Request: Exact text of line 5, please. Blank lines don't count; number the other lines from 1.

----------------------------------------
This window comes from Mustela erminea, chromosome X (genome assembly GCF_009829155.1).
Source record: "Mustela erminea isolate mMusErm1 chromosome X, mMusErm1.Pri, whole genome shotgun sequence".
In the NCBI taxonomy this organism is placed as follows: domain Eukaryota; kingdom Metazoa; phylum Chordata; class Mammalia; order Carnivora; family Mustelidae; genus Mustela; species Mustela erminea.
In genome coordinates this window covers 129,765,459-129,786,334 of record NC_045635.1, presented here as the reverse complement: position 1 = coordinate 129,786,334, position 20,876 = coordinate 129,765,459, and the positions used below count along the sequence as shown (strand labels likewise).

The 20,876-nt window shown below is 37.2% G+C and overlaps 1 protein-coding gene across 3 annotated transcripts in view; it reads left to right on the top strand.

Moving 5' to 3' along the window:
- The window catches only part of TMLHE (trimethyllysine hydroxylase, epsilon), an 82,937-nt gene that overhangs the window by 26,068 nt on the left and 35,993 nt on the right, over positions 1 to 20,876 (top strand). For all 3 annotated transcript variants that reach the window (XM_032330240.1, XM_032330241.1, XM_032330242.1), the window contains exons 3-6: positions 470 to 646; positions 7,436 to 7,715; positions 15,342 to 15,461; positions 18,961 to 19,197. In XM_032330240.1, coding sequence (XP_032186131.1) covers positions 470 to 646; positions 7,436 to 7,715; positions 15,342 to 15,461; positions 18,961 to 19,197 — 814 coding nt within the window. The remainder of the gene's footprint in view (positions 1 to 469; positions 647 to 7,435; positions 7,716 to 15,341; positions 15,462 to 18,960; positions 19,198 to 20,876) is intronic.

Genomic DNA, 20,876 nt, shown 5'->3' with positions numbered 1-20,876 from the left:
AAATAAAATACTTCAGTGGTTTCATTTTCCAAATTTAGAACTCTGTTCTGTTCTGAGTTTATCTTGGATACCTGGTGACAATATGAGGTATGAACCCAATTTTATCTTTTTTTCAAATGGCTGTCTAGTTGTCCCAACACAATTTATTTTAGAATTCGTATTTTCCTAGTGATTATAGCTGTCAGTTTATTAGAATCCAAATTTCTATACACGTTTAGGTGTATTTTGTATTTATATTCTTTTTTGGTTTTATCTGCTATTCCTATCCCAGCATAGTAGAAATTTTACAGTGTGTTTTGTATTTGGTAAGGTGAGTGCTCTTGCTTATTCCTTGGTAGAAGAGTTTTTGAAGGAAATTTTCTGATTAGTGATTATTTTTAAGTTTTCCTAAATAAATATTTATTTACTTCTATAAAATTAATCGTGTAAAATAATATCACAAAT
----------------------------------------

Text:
The 20,876-nt window shown below is 37.2% G+C and overlaps 1 protein-coding gene across 3 annotated transcripts in view; it reads left to right on the top strand.